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Youth misconceptions about HIV and sexual violence
Thursday 10 February 2005
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SOUTH AFRICA: Youth misconceptions about HIV and sexual violence

[This report does not necessarily reflect the views of the United Nations]


Report highlights failure in communicating risks of HIV to youth

JOHANNESBURG, 25 November (PLUSNEWS) - A recent study has found that South African school pupils are prone to misconceptions about sexual violence and HIV/AIDS.

The report, a nationwide cross-sectional study of views on sexual violence and the risk of HIV infection among school pupils, found that "participants who claimed to have been forced to have sex were [also] more likely to say they had forced someone else to have sex".

According to the survey, which canvassed 269,705 pupils, respondents aged 10-14 years "were more likely than older ones (15-19 years) to believe that ... if you know someone, forcing sex is not sexual violence, and that girls have no right to refuse sex with their boyfriend". The study found that rural male respondents were also more likely to express these views.

About 65 percent of males and 71 percent of females who admitted to forcing someone else to have sex had themselves been forced to have sex, the study found.

They were also "more likely to have views that would put them at high risk of HIV infection - for example, sex with a virgin can cure [HIV/AIDS], [and] condoms do not protect against HIV".

The belief that sex with a virgin could cure HIV/AIDS was reported by 12.7 percent of the participants, and this belief was "more common in youth from rural areas", said the researchers.

Overall, 33 percent of participants thought they were HIV positive, irrespective of whether they had ever had sex.

The authors of the report noted that several studies had already highlighted the "high incidence of sexual abuse among South African youth", and from the results of this survey it was clear that "a history of sexual abuse distorts perceptions about sexual violence and the risk of HIV infection".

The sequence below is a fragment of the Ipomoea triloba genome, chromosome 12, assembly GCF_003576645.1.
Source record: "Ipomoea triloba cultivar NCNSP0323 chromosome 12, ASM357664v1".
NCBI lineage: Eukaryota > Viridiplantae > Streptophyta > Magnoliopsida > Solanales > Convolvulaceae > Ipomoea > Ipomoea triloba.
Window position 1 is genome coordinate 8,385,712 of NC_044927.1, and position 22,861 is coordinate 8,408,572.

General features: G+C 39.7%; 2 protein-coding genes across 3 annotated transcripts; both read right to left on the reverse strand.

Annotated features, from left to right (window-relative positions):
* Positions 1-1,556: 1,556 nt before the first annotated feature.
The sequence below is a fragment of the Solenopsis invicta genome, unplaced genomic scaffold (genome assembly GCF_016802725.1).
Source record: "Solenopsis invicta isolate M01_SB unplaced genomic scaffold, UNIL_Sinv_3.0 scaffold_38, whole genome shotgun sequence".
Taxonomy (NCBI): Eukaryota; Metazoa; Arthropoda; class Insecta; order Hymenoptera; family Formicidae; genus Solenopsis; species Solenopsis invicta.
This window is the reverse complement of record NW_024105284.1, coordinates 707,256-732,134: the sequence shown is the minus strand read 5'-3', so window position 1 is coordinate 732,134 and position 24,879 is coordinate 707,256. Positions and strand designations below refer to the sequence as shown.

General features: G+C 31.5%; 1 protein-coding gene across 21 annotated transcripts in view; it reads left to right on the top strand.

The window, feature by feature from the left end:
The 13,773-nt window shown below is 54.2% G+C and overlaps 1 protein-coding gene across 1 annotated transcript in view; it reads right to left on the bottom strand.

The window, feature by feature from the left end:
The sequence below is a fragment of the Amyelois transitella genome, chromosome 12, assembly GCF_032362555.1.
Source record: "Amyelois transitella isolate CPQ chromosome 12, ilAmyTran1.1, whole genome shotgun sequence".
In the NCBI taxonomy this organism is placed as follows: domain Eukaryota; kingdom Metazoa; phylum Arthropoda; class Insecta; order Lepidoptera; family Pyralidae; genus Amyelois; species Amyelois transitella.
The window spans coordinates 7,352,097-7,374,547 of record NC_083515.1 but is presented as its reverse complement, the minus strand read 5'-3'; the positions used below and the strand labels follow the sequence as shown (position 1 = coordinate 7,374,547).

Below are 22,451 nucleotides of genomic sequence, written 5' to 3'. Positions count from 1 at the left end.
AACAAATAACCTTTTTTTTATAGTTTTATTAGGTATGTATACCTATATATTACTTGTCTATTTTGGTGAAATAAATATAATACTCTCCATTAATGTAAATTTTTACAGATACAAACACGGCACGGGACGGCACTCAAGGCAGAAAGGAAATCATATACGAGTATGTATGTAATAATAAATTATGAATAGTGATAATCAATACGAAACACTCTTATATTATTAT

"South African youth of both sexes have a high prevalence of misconceptions about sexual violence and about the risk of HIV infection. [But] males were more likely than females to have misconceptions about sexual violence," the report observed.

Sexual violence was probably exacerbated by South Africa's violent past, the researchers commented, and the endemic violence had become highly sexualised and "aimed at the most vulnerable members of society".

Given the misconceptions regarding sexual violence and HIV/AIDS, the researchers noted that "responses to communication about behaviour change may be less positive than expected".

It was therefore "important that those responsible for educating youth about HIV infection take into account that youth may be changed by their personal experiences and environment", which was likely to "condition their reaction to educational messages".

NGOs have embarked on various HIV/AIDS education and awareness campaigns in recent years, but the researchers found "no convincing association between attitudes and education on risk of HIV infection from a national NGO education programme, youth group, or church".

"The classroom setting seemed to be the only source of education consistently associated with fewer misconceptions," the report said, noting that "one in three youth believed they could be HIV positive [but] one in four of these had not even had sex, an indicator of ignorance of the mechanism of HIV infection".

The study concluded that this "failure of education comes at an important cost".


Recent SOUTH AFRICA Reports
Anti-AIDS drug tender yet to be awarded,  8/Feb/05
Generic AIDS drug maker gets US approval,  25/Jan/05
Closing the treatment gap,  18/Jan/05
Volunteer caregivers being exploited, says study,  14/Jan/05
Mandela's AIDS courage praised,  7/Jan/05
Le portail d'informations générales de la Côte d’Ivoire
Sida Info Services
Le Fonds mondial de lutte contre le SIDA, la tuberculose et le paludisme
Le Réseau Afrique 2000

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